I would suggest that you leave any of this filtering for after-the-fact, on whatever platform you're going to use for data analysis.  IMO it's always better to log >>more<< data, not less.  Any techniques which you could apply locally on your logger can be equally applied at a later stage.  Arguably, with greater fidelity than can be done on the logger itself with its limited compute resources.

 

Think of astronomy and planetary science.  Very little post-acquisition processing is done on the devices which do the acquisition.  Much useful information can be gathered from what might initially be dismissed as noise, only later to be revealed as important.

 

In your case, if you're thinking about filtering out ground vibration so that only the tree-sway signal is left, consider that ground vibrations might be useful in a forensic investigation, or a traffic study, or... probably lots of other applications for the raw data.  Might open up new markets for your logger!

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This isn't about tree sway. Its another possible instrument application area.

 

Yes, I am more than familiar with "more data is never enough". Ultimate target is "vehicle counting" (if it works).

 

Jim

 

Until Black Lives Matter, we do not have "All Lives Matter"!

 

 

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I want to track the noise amplitude with time

Wy do you want to "track" it?  Do you hope to remove it from the vibration measurement?  I assume the vibration is considered periodic, and corrupted by this "noise".  Do you ultimately want to measure this vibration level?

 

Have you looked at a Kalman filter---it seems possibly useful for this application, though it may be overly complex.

https://www.codeproject.com/Articles/326657/KalmanDemo

 

https://www.researchgate.net/publication/267803648_ACCELEROMETERS_USABILITY_FOR_DANGER_TILT_OFF-HIGHWAY_VEHICLES_AND_SIGNAL_FILTRATION_WITH_KALMAN_FILTER

 

When in the dark remember-the future looks brighter than ever.   I look forward to being able to predict the future!

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When in the dark remember-the future looks brighter than ever.   I look forward to being able to predict the future!

Last Edited: Sun. Apr 19, 2020 - 05:22 PM
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Thanks for that link to Kalman filter application. Need to read it over, for sure.

 

Jim

 

Until Black Lives Matter, we do not have "All Lives Matter"!

 

 

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you might like this---although it is something different:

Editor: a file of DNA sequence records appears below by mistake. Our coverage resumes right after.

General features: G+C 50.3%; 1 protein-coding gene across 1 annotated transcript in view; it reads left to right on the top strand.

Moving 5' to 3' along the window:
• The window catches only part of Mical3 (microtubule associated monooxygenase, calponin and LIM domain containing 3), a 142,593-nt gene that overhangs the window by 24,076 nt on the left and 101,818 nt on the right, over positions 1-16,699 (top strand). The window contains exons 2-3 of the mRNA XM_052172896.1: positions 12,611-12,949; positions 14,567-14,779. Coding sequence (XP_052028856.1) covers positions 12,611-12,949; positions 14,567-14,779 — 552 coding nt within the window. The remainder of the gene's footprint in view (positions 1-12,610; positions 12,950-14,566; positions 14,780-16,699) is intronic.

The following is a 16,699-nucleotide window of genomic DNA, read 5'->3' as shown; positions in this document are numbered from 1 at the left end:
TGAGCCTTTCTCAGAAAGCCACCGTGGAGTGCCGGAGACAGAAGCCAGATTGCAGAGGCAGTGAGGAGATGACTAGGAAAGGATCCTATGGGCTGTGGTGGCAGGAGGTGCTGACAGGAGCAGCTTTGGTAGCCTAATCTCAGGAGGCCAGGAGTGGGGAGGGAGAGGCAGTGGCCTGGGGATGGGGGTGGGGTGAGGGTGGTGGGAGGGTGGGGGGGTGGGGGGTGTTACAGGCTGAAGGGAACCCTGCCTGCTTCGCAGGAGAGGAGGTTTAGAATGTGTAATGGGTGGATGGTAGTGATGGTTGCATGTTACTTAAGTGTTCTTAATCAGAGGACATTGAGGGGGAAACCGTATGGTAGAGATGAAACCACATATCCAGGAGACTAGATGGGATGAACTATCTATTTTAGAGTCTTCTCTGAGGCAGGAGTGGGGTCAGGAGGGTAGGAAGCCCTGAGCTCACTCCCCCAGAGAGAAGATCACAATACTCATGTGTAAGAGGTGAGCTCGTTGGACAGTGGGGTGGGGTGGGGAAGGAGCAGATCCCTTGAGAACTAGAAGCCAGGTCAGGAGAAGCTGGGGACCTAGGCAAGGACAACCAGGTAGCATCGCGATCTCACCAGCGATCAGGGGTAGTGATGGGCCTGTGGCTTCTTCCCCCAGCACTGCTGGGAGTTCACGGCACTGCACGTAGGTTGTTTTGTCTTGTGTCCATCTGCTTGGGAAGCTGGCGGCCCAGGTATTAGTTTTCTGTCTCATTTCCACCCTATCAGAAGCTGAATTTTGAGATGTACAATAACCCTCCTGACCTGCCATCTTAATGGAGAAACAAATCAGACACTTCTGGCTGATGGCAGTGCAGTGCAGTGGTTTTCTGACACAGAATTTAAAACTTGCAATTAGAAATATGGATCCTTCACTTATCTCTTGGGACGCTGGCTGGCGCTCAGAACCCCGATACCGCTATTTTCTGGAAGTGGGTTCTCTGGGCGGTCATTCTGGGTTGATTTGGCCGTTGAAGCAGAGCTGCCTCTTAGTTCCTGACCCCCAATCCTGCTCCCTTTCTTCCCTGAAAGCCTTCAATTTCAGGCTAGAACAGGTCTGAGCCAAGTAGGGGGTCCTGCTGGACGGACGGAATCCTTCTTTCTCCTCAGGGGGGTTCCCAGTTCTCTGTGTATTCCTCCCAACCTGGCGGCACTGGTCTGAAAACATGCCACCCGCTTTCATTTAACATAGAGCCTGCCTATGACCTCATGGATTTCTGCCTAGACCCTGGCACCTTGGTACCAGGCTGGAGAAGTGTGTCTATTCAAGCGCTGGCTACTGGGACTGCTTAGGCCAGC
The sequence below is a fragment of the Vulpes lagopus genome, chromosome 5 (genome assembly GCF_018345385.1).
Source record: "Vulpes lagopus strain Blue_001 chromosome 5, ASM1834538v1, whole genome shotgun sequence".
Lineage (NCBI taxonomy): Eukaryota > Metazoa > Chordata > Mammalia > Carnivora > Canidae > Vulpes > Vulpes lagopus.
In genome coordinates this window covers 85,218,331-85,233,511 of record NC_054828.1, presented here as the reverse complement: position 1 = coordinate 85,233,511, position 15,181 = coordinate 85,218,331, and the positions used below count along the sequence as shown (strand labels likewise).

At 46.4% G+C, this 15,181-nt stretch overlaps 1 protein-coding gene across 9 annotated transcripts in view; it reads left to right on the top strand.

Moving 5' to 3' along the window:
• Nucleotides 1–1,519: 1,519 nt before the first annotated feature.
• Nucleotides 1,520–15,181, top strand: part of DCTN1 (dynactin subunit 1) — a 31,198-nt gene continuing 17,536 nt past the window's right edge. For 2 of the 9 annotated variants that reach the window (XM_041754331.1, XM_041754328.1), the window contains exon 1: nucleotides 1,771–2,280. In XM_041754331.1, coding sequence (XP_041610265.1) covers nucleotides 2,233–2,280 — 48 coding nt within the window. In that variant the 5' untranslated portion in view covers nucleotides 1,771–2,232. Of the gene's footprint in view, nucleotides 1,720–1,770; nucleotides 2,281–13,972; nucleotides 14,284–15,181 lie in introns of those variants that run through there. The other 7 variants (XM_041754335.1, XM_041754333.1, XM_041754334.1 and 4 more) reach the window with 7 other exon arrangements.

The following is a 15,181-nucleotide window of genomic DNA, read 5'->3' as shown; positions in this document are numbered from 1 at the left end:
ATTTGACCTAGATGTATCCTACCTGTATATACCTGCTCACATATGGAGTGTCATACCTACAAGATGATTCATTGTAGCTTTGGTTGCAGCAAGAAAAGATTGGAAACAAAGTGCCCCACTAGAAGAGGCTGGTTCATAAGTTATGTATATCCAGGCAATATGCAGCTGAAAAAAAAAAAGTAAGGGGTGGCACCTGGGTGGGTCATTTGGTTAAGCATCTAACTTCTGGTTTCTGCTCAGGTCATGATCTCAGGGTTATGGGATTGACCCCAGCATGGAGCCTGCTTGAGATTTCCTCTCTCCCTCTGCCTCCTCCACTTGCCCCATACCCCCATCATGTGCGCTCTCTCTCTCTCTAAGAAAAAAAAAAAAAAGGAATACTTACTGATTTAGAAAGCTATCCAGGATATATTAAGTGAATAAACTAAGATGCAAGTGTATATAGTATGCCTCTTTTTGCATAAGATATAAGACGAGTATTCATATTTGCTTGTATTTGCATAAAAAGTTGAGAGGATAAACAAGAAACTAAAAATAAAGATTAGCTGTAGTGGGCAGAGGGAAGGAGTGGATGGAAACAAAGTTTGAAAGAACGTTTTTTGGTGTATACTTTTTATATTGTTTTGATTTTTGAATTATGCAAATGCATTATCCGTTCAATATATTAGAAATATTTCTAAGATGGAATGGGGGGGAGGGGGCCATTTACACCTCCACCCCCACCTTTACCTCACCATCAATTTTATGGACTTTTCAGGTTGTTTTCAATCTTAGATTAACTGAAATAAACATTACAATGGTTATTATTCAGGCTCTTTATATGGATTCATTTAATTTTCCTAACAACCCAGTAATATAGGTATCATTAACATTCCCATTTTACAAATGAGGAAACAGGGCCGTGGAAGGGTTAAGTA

Vehicle Counting and Moving Direction Identification Based on Small-Aperture Microphone Array

https://www.mdpi.com/1424-8220/17/5/1089/htm

 

Monitoring Traffic Information with a Developed Acceleration Sensing Node--- an acceleration sensing node for pavement vibration was developed to monitor traffic information, including vehicle speed, vehicle types, and traffic flow, where a hardware design with low energy consumption and node encapsulation could be accomplished. The service performance of the sensing node was evaluated, by methods including waterproof test, compression test, sensing performance analysis, and comparison test. The results demonstrate that the sensing node is low in energy consumption, high in strength, IPX8 waterproof, and high in sensitivity and resolution

https://www.mdpi.com/1424-8220/17/12/2817/htm

 

 

S. Taghvaeeyan and R. Rajamani, "Portable roadside sensors for vehicle counting, classification and speed measurement,"IEEE Transactions on Intelligent Transportation Systems, vol. 15, no. 1, pp. 73-83, Feb, 2014

 

When in the dark remember-the future looks brighter than ever.   I look forward to being able to predict the future!

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THAT is interesting.

 

Thanks

Jim

 

Until Black Lives Matter, we do not have "All Lives Matter"!

 

 

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It's not clear to me if the carrier frequency is known or not.  If so, and you want to get the amplitude in the presence of noise, then one option is a matched filter.

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In fact, there is no carrier in the traditional sense. The noise IS the high frequency component. What I think will be important is the Peak (or Peak-Peak, or maybe RMS) amplitude of the noise. Peak-Peak is nice because you don't have to determine the mean.

 

Jim

 

Until Black Lives Matter, we do not have "All Lives Matter"!

 

 

Last Edited: Sun. Apr 19, 2020 - 10:24 PM
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OK.  I'm trying to get my hands around a model for the measured signal.   Are you saying your measurement looks like a(t)*n(t) where a(t) is the source signal you you wish to extract and n is noise with high frequency characteristic (i.e., power spectral density is big for large frequencies)?   I think you will have more luck finding algorithms if this can be modeled as signal + noise.  Hence, I'm digging into the characterization of the measured signal.

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Yes, that is a plausible model. Not sure of the noise spectrum though I would expect it to start falling somewhat below Fsample/2 (just from the nature of block averaging). The highest sample rate that is physically available is 25Hz which comes from 100Hz samples, averaged in blocks of 4. 

 

I would expect a(t) to have a bandwidth of a few Hertz, if that (imagine a car driving by at 50 mph or so on a hard but somewhat rough surface - more rough than good asphalt, not nearly as rough as a gravel road). 

 

Will have more data when the first experiment is done in a few days.

 

Jim

 

Until Black Lives Matter, we do not have "All Lives Matter"!

 

 

Last Edited: Mon. Apr 20, 2020 - 02:11 AM